Author: Lori Apon
Category: Volunteers WidowLife Wisdom
James defines pure religion in this way, “to visit the widow and fatherless in their distress…” The word visit has several meanings:
To look upon or after…
- in order to see how she is
- in order to help or provide for
In light of today’s crisis and social distancing you might ask how can we fulfill this command to visit the widow? How important is a visit? Can I visit without visiting?
The days and weeks following death are confusing, chaotic, and out of control for the widow. Adding in external stress that comes in so many ways creates the need for a visit. Initially, presence is a present. However, there will come a time or season when loving from a distance is as important as physical presence and might be exactly what she needs. Unless invited in or given previous permission, honoring her need for personal space is a gift. No matter how hard you try, you will not be able to fill the loneliness inside her, but you can touch her without touching her! A card or gift sent through the mail may bless more than another knock on the door. Understand that the grief is a process that takes time. Prepare to walk alongside for the whole journey—knowing your presence will mean different things to her in different seasons!
“Let us not lose heart in doing good, for in due time we will reap if we do not grow weary.” – Galatians 6:9
When Job was going through a great time of loss, his wise friends remained silent and reverent for the first 7 days. But when they did open their mouths, Job was the recipient of a lot of “advice” to the point where he actually cried out, “Miserable comforters are you all!” Dear friend of someone who is grieving, I know it is tempting to fix your friend and take away their pain with well-meaning words of comfort, but it is important to allow God to be the loudest voice during this time. When you feel the urge to speak, make sure you have listened and listened again. Don’t offer a lot of counsel – just say, “I’m sorry,” these words are enough, especially in the beginning.
Meaningful suggestions for sending love from a distance or visit without visiting:
1. Pray for her
Fear is often the widow’s companion while faith should be her closest friend. God promises to be her defender (Psalm 68:5). Pray that she will place her trust in God during distressing times.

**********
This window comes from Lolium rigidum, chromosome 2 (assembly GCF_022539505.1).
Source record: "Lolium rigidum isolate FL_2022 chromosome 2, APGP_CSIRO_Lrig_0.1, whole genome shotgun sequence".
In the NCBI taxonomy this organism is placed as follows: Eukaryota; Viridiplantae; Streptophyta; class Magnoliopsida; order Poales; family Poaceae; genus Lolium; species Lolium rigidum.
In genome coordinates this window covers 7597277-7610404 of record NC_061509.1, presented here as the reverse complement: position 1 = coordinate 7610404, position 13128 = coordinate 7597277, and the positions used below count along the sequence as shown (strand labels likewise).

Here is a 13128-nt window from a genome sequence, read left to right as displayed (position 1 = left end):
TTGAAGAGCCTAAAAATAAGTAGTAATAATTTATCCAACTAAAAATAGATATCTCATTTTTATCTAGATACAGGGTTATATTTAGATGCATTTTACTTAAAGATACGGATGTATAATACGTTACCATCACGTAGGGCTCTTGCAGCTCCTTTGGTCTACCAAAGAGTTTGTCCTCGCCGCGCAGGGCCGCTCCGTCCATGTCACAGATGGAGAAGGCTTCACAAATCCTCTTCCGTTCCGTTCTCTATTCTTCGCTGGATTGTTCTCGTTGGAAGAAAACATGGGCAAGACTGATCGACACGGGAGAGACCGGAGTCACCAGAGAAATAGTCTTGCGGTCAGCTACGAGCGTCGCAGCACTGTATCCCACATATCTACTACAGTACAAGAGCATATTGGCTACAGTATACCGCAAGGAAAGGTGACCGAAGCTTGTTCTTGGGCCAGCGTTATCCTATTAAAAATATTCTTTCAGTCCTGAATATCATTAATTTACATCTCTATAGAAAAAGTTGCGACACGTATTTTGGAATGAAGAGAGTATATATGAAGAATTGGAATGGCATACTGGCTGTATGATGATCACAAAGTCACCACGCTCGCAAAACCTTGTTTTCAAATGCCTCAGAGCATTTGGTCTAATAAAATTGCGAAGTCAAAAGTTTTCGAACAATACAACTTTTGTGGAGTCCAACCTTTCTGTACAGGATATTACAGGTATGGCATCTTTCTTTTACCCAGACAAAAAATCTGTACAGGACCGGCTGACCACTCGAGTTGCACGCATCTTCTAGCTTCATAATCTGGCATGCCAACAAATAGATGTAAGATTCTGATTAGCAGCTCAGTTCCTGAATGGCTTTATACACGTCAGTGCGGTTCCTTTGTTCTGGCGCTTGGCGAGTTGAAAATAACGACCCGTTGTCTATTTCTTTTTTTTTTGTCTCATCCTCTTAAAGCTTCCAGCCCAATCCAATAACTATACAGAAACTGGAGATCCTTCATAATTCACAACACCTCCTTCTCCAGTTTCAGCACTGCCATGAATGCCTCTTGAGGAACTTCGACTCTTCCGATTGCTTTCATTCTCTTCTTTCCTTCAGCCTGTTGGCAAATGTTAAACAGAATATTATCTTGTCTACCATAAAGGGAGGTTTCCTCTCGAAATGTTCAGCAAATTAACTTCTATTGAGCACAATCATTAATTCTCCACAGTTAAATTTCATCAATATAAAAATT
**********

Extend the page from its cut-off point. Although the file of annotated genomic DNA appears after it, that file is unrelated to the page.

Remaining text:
This is as valuable as a physical visit. Let her know that you care asking if she has a specific need. End your call in prayer.
3. Write a note of encouragement (email and texting counts!)
4. Be intentional
Drop off that package of toilet paper or can of beans. Send an amazon gift card to provide for a specific need or just because. Do unto her as you would want others to do for you if you were in her situation.
5. Remember with intentionality
Set a reminder on your phone to acknowledge the following special days:
Remember her wedding anniversary
- New pjs or cozy loungewear to replace intimate apparel.
- New sheets, towels, or bedding are a thoughtful way to freshen up tender areas in the home that remind her of him.
- Offer a hotel room for a night away, ask if she would like to make it a girls night out!
Remember their birthdays (his, hers, and the children) – Birthdays will be very difficult the first year. The tenderness of his birthday will decrease as the years pass by, but she will always remember.
Ideas to surround her with love on birthdays:
- Ask: “How did you celebrate his birthday – what was his favorite meal?”
- Deliver a birthday cake on his birthday or prepare her favorite cake or favorite meal.
- Ask: “How would you like to spend the day, alone or with friends?”
- If she has children, take them shopping to buy mom a gift. This activity can be a blessing for the whole family!
- Assist with or pay for the child’s birthday party.
Remember the anniversary of his death—the Remembrance Day
Remember with them when the seasons change by asking meaningful questions prompting memories of their loved one. This shows you care and are sensitive to tender times. For example, “How did you used to spend the 4th of July with your husband?” It’s okay, in fact it is healthy and normal, if they cry! Prepare a seasonal gift basket letting them know you are thinking of them.
6. Help her establish a Support System
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